Vitamin C

Python Language Python Requests Post


Documentation for the Python Requests module in the context of the HTTP POST method and its corresponding Requests function

Simple Post

from requests import post

foo = post('', data = {'key':'value'})

Will perform a simple HTTP POST operation. Posted data can be inmost formats, however key value pairs are most prevalent.


Headers can be viewed:


An example response:

{'Content-Length': '439', 'X-Processed-Time': '0.000802993774414', 'X-Powered-By': 'Flask', 'Server': 'meinheld/0.6.1', 'Connection': 'keep-alive', 'Via': '1.1 vegur', 'Access-Control-Allow-Credentials': 'true', 'Date': 'Sun, 21 May 2017 20:56:05 GMT', 'Access-Control-Allow-Origin': '*', 'Content-Type': 'application/json'}

Headers can also be prepared before post:

headers = {'Cache-Control':'max-age=0',
        'User-Agent':'Mozilla/5.0 (Windows NT 10.0; Win64; x64) AppleWebKit/537.36 (KHTML, like Gecko) Chrome/54.0.2840.99 Safari/537.36',
        'Accept-Encoding':'gzip, deflate, br',

 foo = post('', headers=headers, data = {'key':'value'})


Encoding can be set and viewed in much the same way:



foo.encoding = 'ISO-8859-1'

SSL Verification

Requests by default validates SSL certificates of domains. This can be overridden:

foo = post('', data = {'key':'value'}, verify=False)


Any redirection will be followed (e.g. http to https) this can also be changed:

foo = post('', data = {'key':'value'}, allow_redirects=False)

If the post operation has been redirected, this value can be accessed:


A full history of redirects can be viewed:


Form Encoded Data

from requests import post

payload = {'key1' : 'value1',
           'key2' : 'value2'

foo = post('', data=payload)

To pass form encoded data with the post operation, data must be structured as dictionary and supplied as the data parameter.

If the data does not want to be form encoded, simply pass a string, or integer to the data parameter.

Supply the dictionary to the json parameter for Requests to format the data automatically:

from requests import post

payload = {'key1' : 'value1', 'key2' : 'value2'}

foo = post('', json=payload)

File Upload

With the Requests module,its is only necessary to provide a file handle as opposed to the contents retrieved with .read():

from requests import post

files = {'file' : open('data.txt', 'rb')}

foo = post('', files=files)

Filename, content_type and headers can also be set:

files = {'file': ('report.xls', open('report.xls', 'rb'), 'application/', {'Expires': '0'})}

foo ='', files=files)

Strings can also be sent as a file, as long they are supplied as the files parameter.

Multiple Files

Multiple files can be supplied in much the same way as one file:

multiple_files = [
    ('images', ('foo.png', open('foo.png', 'rb'), 'image/png')),
    ('images', ('bar.png', open('bar.png', 'rb'), 'image/png'))]

foo = post('', files=multiple_files)


Response codes can be viewed from a post operation:

from requests import post

foo = post('', data={'data' : 'value'})

Returned Data

Accessing data that is returned:

foo = post('', data={'data' : 'value'})

Raw Responses

In the instances where you need to access the underlying urllib3 response.HTTPResponse object, this can be done by the following:

foo = post('', data={'data' : 'value'})
res = foo.raw



Simple HTTP Authentication

Simple HTTP Authentication can be achieved with the following:

from requests import post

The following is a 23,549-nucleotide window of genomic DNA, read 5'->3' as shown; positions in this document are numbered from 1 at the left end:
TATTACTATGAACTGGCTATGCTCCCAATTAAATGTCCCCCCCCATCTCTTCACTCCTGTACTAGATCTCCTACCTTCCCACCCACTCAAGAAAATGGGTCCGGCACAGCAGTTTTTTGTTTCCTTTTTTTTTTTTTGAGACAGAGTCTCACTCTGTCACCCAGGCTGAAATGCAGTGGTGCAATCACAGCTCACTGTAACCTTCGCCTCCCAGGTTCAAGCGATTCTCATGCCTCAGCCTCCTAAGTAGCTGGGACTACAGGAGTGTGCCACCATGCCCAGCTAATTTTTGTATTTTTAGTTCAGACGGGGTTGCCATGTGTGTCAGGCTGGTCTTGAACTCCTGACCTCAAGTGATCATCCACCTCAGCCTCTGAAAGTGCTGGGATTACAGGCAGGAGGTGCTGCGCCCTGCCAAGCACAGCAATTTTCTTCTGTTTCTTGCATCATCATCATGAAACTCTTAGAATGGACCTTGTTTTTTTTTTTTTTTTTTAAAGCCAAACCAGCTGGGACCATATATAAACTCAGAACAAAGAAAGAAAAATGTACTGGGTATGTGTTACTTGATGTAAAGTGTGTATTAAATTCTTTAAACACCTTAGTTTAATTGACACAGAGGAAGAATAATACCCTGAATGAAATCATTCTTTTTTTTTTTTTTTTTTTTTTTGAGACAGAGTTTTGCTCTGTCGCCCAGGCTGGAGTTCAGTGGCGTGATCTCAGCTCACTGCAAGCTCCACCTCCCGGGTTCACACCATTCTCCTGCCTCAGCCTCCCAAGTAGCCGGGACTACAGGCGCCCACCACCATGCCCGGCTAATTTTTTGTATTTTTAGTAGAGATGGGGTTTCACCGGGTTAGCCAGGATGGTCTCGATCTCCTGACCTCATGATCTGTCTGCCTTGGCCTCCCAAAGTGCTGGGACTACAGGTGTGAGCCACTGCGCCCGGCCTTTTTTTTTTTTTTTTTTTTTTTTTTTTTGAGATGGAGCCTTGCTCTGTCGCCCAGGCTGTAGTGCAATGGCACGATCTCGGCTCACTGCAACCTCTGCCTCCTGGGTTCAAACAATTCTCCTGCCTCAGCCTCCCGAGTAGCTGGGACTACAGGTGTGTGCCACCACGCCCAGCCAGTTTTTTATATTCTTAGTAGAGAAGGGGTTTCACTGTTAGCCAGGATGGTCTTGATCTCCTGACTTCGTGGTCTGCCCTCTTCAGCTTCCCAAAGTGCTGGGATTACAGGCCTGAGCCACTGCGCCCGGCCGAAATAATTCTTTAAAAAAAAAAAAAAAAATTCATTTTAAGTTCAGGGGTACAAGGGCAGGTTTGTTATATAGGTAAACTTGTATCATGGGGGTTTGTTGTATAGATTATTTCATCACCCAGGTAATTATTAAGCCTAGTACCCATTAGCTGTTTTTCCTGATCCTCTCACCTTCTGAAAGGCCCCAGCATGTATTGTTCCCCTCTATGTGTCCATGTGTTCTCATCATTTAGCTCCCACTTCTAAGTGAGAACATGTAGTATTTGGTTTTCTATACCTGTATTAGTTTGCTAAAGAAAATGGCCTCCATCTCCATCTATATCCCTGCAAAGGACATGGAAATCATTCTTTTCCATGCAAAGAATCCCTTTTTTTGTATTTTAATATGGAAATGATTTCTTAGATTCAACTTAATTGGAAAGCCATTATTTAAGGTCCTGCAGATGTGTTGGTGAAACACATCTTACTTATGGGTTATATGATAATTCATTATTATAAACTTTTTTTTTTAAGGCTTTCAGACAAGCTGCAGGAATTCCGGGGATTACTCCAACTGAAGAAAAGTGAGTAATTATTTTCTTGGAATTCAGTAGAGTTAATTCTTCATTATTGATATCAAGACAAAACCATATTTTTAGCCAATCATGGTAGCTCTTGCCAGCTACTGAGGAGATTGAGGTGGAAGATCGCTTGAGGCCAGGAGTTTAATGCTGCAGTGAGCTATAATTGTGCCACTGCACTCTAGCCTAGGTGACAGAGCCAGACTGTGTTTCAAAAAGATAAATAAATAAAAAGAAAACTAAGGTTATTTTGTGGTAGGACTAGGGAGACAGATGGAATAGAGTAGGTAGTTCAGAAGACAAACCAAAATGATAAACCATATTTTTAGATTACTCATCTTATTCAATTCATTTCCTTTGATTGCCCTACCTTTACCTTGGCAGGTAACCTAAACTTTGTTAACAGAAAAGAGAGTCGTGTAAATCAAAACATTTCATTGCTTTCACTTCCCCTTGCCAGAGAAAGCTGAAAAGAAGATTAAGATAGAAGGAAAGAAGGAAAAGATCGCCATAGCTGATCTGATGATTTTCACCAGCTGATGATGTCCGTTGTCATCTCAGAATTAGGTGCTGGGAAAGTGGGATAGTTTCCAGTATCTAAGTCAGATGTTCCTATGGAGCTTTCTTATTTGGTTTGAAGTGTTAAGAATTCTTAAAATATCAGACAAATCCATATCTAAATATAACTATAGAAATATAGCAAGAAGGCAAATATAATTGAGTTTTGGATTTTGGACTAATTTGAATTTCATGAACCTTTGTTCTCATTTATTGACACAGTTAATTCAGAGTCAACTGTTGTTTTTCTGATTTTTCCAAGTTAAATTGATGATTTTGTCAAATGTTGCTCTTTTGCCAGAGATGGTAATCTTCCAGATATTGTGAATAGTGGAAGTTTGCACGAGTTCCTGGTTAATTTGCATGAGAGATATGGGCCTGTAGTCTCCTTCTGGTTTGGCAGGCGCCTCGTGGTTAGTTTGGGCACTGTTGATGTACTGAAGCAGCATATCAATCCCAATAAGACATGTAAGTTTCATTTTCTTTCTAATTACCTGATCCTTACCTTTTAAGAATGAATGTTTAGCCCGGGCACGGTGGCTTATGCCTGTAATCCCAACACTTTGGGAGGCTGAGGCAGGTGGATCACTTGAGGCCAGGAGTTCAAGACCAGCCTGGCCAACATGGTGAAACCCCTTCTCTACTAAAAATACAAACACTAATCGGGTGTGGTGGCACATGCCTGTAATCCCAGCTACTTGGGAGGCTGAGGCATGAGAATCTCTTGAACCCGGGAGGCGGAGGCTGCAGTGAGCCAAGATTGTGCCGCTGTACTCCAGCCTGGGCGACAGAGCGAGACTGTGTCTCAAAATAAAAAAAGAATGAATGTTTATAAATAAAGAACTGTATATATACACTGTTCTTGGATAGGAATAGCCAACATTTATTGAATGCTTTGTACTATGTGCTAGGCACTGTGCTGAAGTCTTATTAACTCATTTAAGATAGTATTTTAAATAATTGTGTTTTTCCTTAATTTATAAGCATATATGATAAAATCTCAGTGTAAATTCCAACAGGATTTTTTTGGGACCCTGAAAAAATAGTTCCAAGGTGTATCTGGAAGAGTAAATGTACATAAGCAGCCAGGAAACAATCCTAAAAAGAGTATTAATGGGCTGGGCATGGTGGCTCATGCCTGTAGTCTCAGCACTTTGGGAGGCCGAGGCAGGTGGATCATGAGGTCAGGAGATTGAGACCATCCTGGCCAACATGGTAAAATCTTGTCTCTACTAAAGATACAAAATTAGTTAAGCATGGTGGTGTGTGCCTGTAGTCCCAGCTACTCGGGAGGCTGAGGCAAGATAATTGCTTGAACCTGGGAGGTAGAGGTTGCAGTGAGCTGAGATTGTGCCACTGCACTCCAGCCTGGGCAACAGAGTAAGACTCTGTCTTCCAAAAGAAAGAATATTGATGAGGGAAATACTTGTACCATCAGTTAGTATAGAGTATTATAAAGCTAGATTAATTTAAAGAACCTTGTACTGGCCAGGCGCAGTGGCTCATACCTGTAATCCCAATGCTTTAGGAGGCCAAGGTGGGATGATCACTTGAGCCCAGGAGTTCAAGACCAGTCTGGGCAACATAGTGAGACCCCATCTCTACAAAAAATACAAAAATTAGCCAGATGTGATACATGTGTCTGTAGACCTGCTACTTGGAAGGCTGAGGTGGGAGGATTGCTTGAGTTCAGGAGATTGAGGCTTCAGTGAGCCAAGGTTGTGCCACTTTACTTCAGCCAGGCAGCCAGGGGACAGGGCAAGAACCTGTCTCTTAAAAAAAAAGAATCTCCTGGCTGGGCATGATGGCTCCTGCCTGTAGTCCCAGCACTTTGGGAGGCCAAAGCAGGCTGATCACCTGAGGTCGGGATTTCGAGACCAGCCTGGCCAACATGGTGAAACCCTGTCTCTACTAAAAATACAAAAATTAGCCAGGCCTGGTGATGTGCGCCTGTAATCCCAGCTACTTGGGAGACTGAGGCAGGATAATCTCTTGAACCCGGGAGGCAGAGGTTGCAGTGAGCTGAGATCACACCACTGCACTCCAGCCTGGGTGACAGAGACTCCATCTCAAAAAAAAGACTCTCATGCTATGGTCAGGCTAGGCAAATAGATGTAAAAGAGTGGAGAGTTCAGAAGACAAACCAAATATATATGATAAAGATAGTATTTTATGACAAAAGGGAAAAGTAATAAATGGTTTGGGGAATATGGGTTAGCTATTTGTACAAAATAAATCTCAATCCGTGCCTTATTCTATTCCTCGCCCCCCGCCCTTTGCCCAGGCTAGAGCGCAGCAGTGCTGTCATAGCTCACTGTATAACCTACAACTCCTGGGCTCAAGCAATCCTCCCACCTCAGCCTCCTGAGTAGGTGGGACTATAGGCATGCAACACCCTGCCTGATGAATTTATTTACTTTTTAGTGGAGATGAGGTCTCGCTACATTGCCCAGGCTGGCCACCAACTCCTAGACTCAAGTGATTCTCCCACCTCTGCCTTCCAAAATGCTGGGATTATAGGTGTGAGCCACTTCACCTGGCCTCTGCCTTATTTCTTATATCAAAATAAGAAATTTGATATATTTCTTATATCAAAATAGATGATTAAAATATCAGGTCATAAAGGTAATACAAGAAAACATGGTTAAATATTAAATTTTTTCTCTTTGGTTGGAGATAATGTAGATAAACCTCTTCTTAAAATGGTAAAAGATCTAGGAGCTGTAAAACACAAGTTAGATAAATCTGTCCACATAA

foo = post('', auth=('natas0', 'natas0'))

This is technically short hand for the following:

from requests import post
from requests.auth import HTTPBasicAuth

foo = post('', auth=HTTPBasicAuth('natas0', 'natas0'))

HTTP Digest Authentication

HTTP Digest Authentication is done in a very similar way, Requests provides a different object for this:

from requests import post
from requests.auth import HTTPDigestAuth

foo = post('', auth=HTTPDigestAuth('natas0', 'natas0'))

Custom Authentication

In some cases the built in authentication mechanisms may not be enough, imagine this example:

A server is configured to accept authentication if the sender has the correct user-agent string, a certain header value and supplies the correct credentials through HTTP Basic Authentication. To achieve this a custom authentication class should be prepared, subclassing AuthBase, which is the base for Requests authentication implementations:

from requests.auth import AuthBase
from requests.auth import _basic_auth_str
from requests._internal_utils import to_native_string

class CustomAuth(AuthBase):

    def __init__(self, secret_header, user_agent , username, password):
        # setup any auth-related data here
        self.secret_header =  secret_header
        self.user_agent = user_agent
        self.username = username
        self.password = password

    def __call__(self, r):
        # modify and return the request
        r.headers['X-Secret'] = self.secret_header
        r.headers['User-Agent'] = self.user_agent
        r.headers['Authorization'] = _basic_auth_str(self.username, self.password)
        return r

This can then be utilized with the following code:

foo = get('', auth=CustomAuth('SecretHeader', 'CustomUserAgent', 'user', 'password' ))


Each request POST operation can be configured to use network proxies

HTTP/S Proxies

from requests import post

proxies = {
  'http': '',
  'https': '',

foo ='', proxies=proxies)

HTTP Basic Authentication can be provided in this manner:

proxies = {'http': 'http://user:[email protected]:312'}
foo ='', proxies=proxies)

SOCKS Proxies

The use of socks proxies requires 3rd party dependencies requests[socks], once installed socks proxies are used in a very similar way to HTTPBasicAuth:

proxies = {
'http': 'socks5://user:[email protected]:port',
'https': 'socks5://user:[email protected]:port'

foo ='', proxies=proxies)

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